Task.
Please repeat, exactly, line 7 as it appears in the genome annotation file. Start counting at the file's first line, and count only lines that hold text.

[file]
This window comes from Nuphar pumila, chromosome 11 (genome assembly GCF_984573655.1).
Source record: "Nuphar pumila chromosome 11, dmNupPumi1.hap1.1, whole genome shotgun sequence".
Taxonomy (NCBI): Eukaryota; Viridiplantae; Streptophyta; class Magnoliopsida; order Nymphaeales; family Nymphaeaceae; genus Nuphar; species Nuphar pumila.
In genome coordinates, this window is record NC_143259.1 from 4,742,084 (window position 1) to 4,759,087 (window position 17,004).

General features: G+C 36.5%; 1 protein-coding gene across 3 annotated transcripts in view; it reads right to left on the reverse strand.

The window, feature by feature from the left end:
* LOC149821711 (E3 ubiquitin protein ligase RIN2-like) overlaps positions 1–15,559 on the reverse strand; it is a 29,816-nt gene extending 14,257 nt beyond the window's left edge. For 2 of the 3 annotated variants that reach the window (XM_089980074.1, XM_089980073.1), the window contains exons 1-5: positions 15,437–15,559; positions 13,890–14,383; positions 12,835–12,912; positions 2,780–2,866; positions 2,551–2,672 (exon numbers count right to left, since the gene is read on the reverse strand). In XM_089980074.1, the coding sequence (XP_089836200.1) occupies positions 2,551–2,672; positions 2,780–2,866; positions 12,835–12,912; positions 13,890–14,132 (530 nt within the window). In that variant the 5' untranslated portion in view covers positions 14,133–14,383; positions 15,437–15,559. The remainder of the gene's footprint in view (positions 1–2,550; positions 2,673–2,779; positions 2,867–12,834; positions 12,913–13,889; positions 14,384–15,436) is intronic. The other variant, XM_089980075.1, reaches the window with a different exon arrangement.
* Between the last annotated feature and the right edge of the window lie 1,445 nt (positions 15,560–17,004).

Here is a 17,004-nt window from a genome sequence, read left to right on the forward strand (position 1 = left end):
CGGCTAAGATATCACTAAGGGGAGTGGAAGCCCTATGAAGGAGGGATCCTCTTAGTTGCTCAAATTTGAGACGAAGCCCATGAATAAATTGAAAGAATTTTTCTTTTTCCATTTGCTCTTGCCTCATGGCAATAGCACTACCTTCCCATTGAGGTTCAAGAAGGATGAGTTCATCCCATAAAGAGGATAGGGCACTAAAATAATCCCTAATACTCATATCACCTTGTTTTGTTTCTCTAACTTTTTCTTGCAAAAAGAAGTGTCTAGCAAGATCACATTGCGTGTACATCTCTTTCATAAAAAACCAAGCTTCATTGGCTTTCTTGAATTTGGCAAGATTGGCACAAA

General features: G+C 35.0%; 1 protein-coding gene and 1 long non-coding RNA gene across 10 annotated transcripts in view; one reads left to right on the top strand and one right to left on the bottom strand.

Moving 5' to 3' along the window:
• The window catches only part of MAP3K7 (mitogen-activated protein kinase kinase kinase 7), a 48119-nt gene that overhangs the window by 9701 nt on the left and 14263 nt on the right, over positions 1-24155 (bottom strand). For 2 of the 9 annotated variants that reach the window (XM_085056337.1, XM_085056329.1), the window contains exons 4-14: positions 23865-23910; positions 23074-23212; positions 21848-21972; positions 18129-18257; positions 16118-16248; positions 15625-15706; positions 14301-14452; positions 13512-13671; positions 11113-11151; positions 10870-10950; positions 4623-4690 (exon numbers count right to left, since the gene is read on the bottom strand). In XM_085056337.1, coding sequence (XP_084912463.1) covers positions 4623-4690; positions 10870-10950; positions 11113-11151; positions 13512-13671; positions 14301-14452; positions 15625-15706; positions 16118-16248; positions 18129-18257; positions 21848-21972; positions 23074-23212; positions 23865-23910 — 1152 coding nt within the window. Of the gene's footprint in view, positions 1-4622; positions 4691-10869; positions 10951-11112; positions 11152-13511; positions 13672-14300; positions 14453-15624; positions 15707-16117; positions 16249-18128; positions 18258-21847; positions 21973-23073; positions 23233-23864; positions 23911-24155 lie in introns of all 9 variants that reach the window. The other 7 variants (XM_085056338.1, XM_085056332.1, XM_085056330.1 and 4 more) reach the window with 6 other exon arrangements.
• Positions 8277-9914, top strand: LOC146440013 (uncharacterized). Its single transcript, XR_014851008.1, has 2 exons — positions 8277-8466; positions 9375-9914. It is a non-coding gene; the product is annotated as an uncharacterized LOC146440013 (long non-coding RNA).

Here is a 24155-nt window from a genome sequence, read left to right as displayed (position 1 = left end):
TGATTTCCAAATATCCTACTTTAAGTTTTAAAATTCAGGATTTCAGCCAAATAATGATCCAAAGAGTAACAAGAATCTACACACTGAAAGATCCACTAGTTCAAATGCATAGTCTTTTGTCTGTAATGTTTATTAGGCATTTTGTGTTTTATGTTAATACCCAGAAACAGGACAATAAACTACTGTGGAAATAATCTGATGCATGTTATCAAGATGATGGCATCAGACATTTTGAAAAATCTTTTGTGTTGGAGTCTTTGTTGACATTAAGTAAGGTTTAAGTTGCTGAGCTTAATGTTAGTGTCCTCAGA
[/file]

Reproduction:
* LOC149821711 (E3 ubiquitin protein ligase RIN2-like) overlaps positions 1–15,559 on the reverse strand; it is a 29,816-nt gene extending 14,257 nt beyond the window's left edge. For 2 of the 3 annotated variants that reach the window (XM_089980074.1, XM_089980073.1), the window contains exons 1-5: positions 15,437–15,559; positions 13,890–14,383; positions 12,835–12,912; positions 2,780–2,866; positions 2,551–2,672 (exon numbers count right to left, since the gene is read on the reverse strand). In XM_089980074.1, the coding sequence (XP_089836200.1) occupies positions 2,551–2,672; positions 2,780–2,866; positions 12,835–12,912; positions 13,890–14,132 (530 nt within the window). In that variant the 5' untranslated portion in view covers positions 14,133–14,383; positions 15,437–15,559. The remainder of the gene's footprint in view (positions 1–2,550; positions 2,673–2,779; positions 2,867–12,834; positions 12,913–13,889; positions 14,384–15,436) is intronic. The other variant, XM_089980075.1, reaches the window with a different exon arrangement.